John A. Deighton

Harold M. Brierley Professor of Business Administration

John Deighton is the Harold M. Brierley Professor of Business Administration at Harvard Business School. He is an authority on consumer behavior and marketing, with a focus on digital and direct marketing. He initiated and has led the HBS Executive Education program in digital marketing and taught the elective MBA course, Digital Marketing Strategy.

His research on marketing management and consumer behavior has been published in a variety of journals including the Journal of Consumer Research, the Journal of Marketing Research, the Journal of Marketing, Organizational Behavior and Human Decision Processes, and the Harvard Business Review. His research has also received a number of commendations, including the American Marketing Association’s Best Article Award for an article in the Journal of Marketing and an honorable mention from the Journal of interactive Marketing. He received the European Case Clearing House Award in Marketing (2012), the Edward N. Mayer, Jr. Award for Education Leadership (2011), the Direct Marketing Education Foundation Robert B. Clarke Outstanding Educator Award (2002), and the University of Chicago's Hillel J. Einhorn Excellence in Teaching Award (1995). He has been a visiting scholar at the University of Tokyo, Duke University's Fuqua School of Business, and the Judge School of Business at Cambridge University.

He is the immediate past editor of the Journal of Consumer Research, a leading outlet for scholarly research on consumer behavior, and was the founding co-editor of the Journal of Interactive Marketing, which reports academic research on marketing and the Internet. He is the immediate past Executive Director of the Marketing Science Institute, a member of the Chairman’s Advisory Council of Marketing Edge, and a Director of the Berkman Center for Internet and Society at Harvard University. He has been with HBS since 1994 and received the Greenhill Award for outstanding service to the school.

Prior to joining HBS, he was on the faculties of the University of Chicago and the Tuck School of Business (Dartmouth College). He has a Ph.D. in Marketing from the Wharton School, University of Pennsylvania, and an MBA from the University of Cape Town. He also has a B.Sc. in Chemical Engineering from the University of Natal. His applied research includes consulting with a number of U.S and international corporations.

  1. Marketing Intrusion and Consumer Resistance

    Although marketing is customarily described as the process of identifying and satisfying consumer needs, its history can also be read as progressive refinement of the arts of intrusion and surveillance on the side of the seller, from door-to-door selling through direct mail to cookies on browsers.   Early in the Internet era, it looked as if new powers were about to be available to marketers.  Data profiling and digital media would allow for deeper targeting and more intrusion into consumers’ lives than broadcast marketing ever could.  However the technologies that enabled intrusion have also enabled defense against intrusion. Tivo, Caller ID and a new generation of consumer-side technologies, as well as consumer access to video broadcasting on YouTube and other  social media, are giving consumers ways to assert privacy and respond to unwelcome intrusion. This research project explores the play between intrusive marketing and consumer resistance.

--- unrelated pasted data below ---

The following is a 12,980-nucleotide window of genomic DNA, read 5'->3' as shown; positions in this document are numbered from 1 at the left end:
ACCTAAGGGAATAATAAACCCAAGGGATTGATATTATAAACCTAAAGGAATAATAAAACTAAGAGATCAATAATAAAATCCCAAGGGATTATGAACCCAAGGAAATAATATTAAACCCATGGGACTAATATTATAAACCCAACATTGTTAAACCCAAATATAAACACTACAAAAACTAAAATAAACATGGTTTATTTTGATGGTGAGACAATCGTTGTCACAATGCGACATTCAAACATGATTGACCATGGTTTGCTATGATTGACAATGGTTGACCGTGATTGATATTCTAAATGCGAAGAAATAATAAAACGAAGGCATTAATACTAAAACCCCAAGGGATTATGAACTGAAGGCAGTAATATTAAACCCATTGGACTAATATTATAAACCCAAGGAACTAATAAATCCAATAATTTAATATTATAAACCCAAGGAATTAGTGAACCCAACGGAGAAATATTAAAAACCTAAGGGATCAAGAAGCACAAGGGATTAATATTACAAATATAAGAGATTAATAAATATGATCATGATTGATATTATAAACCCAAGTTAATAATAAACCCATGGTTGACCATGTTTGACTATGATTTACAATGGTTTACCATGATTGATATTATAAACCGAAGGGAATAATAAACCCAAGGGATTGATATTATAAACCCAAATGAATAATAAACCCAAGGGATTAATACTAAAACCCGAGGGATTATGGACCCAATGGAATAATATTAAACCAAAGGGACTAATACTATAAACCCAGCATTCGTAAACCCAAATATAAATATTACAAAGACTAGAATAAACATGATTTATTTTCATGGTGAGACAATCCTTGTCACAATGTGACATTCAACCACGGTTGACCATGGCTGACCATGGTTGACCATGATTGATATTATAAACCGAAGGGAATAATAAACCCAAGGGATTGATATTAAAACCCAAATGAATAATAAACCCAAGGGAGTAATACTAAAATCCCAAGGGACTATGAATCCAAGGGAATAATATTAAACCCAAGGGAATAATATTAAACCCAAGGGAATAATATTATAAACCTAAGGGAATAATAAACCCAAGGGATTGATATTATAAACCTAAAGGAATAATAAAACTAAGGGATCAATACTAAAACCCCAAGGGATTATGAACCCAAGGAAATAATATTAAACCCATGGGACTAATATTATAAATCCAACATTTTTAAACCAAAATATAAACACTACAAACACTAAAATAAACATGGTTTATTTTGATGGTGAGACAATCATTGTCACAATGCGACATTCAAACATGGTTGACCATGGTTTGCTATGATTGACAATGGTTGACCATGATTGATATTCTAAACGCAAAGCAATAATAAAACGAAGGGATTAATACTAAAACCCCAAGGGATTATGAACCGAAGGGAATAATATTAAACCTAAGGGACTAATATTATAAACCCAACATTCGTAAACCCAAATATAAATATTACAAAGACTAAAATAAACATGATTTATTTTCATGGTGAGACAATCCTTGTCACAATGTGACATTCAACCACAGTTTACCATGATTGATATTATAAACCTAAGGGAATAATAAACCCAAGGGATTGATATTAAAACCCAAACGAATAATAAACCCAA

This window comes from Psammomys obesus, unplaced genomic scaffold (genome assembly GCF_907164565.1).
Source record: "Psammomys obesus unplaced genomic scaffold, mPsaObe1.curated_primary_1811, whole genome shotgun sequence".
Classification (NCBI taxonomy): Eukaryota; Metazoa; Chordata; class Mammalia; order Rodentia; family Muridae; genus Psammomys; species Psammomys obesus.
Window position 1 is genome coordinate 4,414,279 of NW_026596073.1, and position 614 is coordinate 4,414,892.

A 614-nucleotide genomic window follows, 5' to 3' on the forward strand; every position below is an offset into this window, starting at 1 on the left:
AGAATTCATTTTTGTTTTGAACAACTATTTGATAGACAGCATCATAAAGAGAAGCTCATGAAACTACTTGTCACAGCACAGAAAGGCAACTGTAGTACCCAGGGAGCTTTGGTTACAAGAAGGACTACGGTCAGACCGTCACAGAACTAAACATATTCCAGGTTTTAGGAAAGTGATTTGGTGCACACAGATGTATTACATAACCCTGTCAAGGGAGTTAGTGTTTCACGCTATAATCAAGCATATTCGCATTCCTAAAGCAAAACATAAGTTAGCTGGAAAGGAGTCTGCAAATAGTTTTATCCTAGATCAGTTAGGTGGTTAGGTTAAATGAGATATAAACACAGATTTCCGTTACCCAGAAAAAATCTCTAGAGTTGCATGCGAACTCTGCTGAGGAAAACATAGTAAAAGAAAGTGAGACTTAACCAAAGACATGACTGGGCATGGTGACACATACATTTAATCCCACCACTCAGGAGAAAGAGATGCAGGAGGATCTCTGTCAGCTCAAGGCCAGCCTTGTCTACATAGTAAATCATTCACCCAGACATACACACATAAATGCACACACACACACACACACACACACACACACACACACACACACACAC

2. Viral Propagation of Consumer-Generated Content

    Within the last decade it has become possible for people with no special talent or technology to generate video content and disseminate it widely. Each year sees a number of "amateur" video products reaching global audiences of 5 million to 100 million. Some of these communication products have large economic consequences, for example in shaping consumer tastes in music and other entertainment industries, but also in propagating rumors and consumer complaints. This project models the way these audiences are built. It examines the interplay among new and traditional media in the dissemination process. It investigates the relative importance of specific media in the early and later stages of the process, as a function of the network properties of their audiences, their audience sizes, and the time to cycle content on each medium.
  3. Anonymity and Identity

    In most consumer markets, consumers are accustomed to operating in relative anonymity. A complex social adjustment is occurring as people realize that anonymity is often no longer their default condition - it must be sought and in some cases bought. New conceptions of privacy are being constructed by processes of public policymaking and marketplace negotiation in settings that range from healthcare to security in air travel to email spam. This research is building a conceptual framework and empirical evidence on consumer preferences for anonymity and identity.
  4. Social Media and Their Consequences for Celebrity

    Social media have had negative consequences for entertainment industries such as music and motion pictures, but they have had positive implications too. This project is concerned with one aspect of these social media effects: changes in the process by which talented people achieve individual success. It investigates how people rise to celebrity when they cannot or chose not to rely on traditional media entertainment industry infrastructures. It explores how, and to what extent, a more populist process is enabled by social media, in which we the people make fame. It studies the balance between celebrity manufactured for us, and celebrity manufactured by us.